Naturalist hopes loon's deadly fight with fishing gear will draw attention to the harms of litter |  Radio-Canada News

Naturalist hopes loon’s deadly fight with fishing gear will draw attention to the harms of litter | Radio-Canada News

David McIntrye says he still thinks of the cries of a loon echoing over Lee Lake, just west of Pincher Creek – about 200 kilometers south of Calgary – earlier this month.

He says he spotted the loon swimming in a small stretch of open water, the frozen lake encroaching around him.

At first he thought he might have missed his chance to migrate and got stuck.

“Loons can’t take off from, say, a bathtub, they need…a long runway to run on water,” said McIntyre, a retired naturalist and study director at the Smithsonian Institute. . “So I immediately thought that loon was doomed.”

It’s rare to see loons in his area, McIntyre said, so he felt compelled to help.

He studied the bird for several days, using binoculars from the shore, but when the ice froze completely and predators began to take hold, McIntyre and his wife decided to come up with a rescue plan. . Using their knowledge of the lake, they circled the bird and managed to capture it using a vest and rafting gear.

That’s when they discovered the root of the problem.

“I had the bird in my hands and could see the fishing gear that was embedded in its wing.”

David McIntyre says he was surprised by the strength of the loonie. It has taken care to stay away from its beak, which it uses to protect itself. (David McIntyre)

The couple took the bird to a veterinary clinic in Nanton, Alberta, where the Wildlife Conservation Institute of Alberta was brought. His team discovered fishing line wrapped tightly around the loon’s elbow joint, causing nerve damage, tissue breakdown and the spread of infection. . It also had a hook built into its foot.

The wildlife rescue organization determined that the loon’s injuries were life threatening and decided to humanely euthanize it.

“Unfortunately, there’s no way they survived with these injuries,” said AIWC executive director Holly Lillie. “[It] would never again be able to fully extend that wing and fly properly.”


LISTEN | Naturalist Brian Keating explains what happened to the Lee Lake loon:

The last straight line7:45Brian Keating during a loon rescue

When people go fishing, gear like hooks and lines can get caught in sand or weeds, or lost in water – with real implications for wildlife. Our Homestretch Naturalist Brian Keating now joins us with a cautionary tale, centered around the effort to rescue a loon trapped on a lake near Pincher Creek.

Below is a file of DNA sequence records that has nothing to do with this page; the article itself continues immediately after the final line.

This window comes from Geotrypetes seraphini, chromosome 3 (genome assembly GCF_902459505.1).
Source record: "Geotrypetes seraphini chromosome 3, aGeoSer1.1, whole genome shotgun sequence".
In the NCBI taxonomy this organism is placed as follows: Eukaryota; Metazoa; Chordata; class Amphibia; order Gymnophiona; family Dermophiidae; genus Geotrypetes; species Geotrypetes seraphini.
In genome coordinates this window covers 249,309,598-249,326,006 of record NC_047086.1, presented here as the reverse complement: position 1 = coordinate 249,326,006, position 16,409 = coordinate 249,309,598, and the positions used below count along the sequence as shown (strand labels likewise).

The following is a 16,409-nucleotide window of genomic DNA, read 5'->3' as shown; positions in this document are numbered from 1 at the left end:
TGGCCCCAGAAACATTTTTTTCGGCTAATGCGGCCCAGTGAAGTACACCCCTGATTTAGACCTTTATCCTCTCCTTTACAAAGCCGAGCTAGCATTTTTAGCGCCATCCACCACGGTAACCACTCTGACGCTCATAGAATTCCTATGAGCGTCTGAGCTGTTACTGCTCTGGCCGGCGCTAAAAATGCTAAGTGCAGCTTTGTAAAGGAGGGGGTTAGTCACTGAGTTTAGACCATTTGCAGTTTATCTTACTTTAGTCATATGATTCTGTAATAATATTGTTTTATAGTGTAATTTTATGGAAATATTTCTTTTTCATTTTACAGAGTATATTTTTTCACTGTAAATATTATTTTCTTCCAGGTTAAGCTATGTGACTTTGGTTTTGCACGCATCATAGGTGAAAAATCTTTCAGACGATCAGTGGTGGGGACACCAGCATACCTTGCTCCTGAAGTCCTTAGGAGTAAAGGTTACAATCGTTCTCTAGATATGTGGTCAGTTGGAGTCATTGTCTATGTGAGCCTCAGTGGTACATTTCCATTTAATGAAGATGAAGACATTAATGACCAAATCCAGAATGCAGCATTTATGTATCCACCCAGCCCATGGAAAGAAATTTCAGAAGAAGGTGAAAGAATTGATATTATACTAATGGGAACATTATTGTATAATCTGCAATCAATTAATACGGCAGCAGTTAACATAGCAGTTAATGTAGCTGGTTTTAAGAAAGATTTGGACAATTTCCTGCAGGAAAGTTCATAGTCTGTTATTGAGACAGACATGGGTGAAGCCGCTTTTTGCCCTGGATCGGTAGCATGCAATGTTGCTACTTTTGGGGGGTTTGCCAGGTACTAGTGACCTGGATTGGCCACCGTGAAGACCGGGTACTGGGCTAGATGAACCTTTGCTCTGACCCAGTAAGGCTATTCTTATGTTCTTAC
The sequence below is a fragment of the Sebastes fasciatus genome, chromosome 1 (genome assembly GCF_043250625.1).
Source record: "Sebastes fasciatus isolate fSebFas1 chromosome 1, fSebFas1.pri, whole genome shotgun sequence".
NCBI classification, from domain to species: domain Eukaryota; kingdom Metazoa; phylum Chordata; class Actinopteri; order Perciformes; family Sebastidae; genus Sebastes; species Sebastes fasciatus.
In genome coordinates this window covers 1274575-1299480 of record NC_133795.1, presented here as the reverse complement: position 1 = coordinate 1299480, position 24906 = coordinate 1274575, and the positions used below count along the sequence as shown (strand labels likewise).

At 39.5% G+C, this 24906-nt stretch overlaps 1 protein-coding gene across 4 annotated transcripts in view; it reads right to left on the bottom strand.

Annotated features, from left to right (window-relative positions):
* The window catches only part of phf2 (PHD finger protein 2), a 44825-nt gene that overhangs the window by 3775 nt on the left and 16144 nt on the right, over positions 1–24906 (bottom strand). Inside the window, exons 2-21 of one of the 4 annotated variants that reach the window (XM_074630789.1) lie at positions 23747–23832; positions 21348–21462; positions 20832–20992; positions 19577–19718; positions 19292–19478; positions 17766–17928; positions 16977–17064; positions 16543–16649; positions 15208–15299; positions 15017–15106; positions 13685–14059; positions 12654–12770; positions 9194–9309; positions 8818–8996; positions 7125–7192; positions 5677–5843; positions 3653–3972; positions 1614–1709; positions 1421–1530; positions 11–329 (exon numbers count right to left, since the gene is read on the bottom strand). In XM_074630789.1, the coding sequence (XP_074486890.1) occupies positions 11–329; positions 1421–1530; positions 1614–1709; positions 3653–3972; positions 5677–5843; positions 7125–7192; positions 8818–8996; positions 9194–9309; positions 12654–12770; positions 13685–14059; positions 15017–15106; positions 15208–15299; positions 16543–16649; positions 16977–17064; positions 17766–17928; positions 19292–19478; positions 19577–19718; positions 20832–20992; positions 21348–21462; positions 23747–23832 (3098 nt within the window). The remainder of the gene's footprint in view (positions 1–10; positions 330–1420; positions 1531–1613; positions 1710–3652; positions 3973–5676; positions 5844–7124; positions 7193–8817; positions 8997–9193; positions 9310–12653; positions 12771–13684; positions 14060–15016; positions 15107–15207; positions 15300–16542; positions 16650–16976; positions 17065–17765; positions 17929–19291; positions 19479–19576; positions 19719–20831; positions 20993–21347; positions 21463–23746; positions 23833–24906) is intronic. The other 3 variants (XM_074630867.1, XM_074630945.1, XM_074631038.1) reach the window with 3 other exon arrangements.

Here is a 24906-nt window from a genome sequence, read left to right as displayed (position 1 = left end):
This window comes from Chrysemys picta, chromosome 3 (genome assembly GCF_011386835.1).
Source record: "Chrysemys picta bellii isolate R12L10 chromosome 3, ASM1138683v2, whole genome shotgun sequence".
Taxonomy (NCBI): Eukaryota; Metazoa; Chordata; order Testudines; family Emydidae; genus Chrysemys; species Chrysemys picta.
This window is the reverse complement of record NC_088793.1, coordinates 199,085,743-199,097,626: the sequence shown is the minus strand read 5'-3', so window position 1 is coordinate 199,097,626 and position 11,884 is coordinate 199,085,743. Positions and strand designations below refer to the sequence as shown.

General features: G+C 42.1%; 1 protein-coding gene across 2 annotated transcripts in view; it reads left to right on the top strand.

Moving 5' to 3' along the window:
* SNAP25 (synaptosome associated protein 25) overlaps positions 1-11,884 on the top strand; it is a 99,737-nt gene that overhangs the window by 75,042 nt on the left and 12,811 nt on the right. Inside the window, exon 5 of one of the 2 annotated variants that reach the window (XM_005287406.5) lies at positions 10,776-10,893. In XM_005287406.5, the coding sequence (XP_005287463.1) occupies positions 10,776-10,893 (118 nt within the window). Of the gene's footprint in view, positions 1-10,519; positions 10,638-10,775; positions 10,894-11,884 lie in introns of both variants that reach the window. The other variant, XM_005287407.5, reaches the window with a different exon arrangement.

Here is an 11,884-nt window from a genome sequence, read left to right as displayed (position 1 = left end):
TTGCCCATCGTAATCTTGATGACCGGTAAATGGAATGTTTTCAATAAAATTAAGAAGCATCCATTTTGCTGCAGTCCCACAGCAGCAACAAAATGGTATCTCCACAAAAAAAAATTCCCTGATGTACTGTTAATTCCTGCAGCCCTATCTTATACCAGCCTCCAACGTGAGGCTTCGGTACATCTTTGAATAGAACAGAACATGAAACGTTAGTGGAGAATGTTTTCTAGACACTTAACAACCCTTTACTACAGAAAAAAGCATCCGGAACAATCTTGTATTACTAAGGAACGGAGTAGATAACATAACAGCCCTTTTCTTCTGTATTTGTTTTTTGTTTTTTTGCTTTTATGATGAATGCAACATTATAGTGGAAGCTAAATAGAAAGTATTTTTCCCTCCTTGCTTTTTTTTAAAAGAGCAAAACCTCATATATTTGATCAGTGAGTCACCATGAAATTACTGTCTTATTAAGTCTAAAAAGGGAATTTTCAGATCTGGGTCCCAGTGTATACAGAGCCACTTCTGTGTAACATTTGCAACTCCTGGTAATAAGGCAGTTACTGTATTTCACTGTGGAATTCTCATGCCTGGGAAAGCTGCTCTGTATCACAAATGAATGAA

The AIWC treats an average of five animals trapped in fishing gear each year, Lillie says, from loons to geese to seagulls. If other types of litter entanglements, such as fences and netting, are included, those numbers rise to 18 last year and 32 in 2020.

Lillie says entanglements are often a death sentence for animals.

“And obviously we unfortunately probably don’t see all of them. You know, I’m sure many die or are attacked before they can be rescued,” she said.

McIntyre says he was heartbroken to learn of the bird’s fate. He hopes sharing his story will encourage people to be more careful with their fishing gear.

Naturalist Brian Keating, a friend of McIntyre, talked about the loonie on The last straight line raise awareness of the impacts of litter and plastic pollution on wildlife.

“I know accidents happen, and gear and hooks get lost, but minimizing the loss of gear, even a seemingly insignificant piece of gear left in a pond or lake, is very important,” said- he declared.

The Alberta Institute for Wildlife Conservation attempted to save the loon, but the fishing line wrapped around its wing had caused serious injuries. (AIWC)

Impact of waste on wildlife

The Calgary Wildlife Rehabilitation Society has also identified fishing lines and drinking lids – the domed round ones with holes in the middle, which end up around animals’ necks – as the most common litter they see affected. animals.

Director of Wildlife Care and Services Melanie Whalen says they see more than 100 animals each year as a result of interactions with litter.

“The numbers increase slightly each year as the city expands,” she said in an email. “If we factor in food waste as leftover food waste, that number is much higher.”

Throughout her career, Whalen says, she has also seen many diving ducks and loons die of lead poisoning after swallowing lead sinkers or fishing tackle.

Some groups, such as the Alberta Birds of Prey Foundation near Lethbridge, Alta., and the Cochrane Ecological Institute, have reported fewer interactions with fishing lines and gear, but find ongoing issues with press string. – that ospreys will use in nests – barbed wire fences and abandoned traps.

Lillie says any litter diverted from the environment will help prevent injury or death to local wildlife.

“There are so many reasons why we need to keep the environment clean,” she said. “It’s good for the animals…and for the overall health of society too.”

In an email, Alberta Fish and Wildlife Enforcement recommended those who enjoy recreational fishing to wrap or tie their used fishing line in a small ball and throw it in the trash.

The agency said the public should never risk their own safety to save wildlife. He recommends contacting local wildlife rehabilitation groups for help.


For more fascinating stories about Alberta wildlife from naturalist Brian Keating, visit his website and check out these stories:

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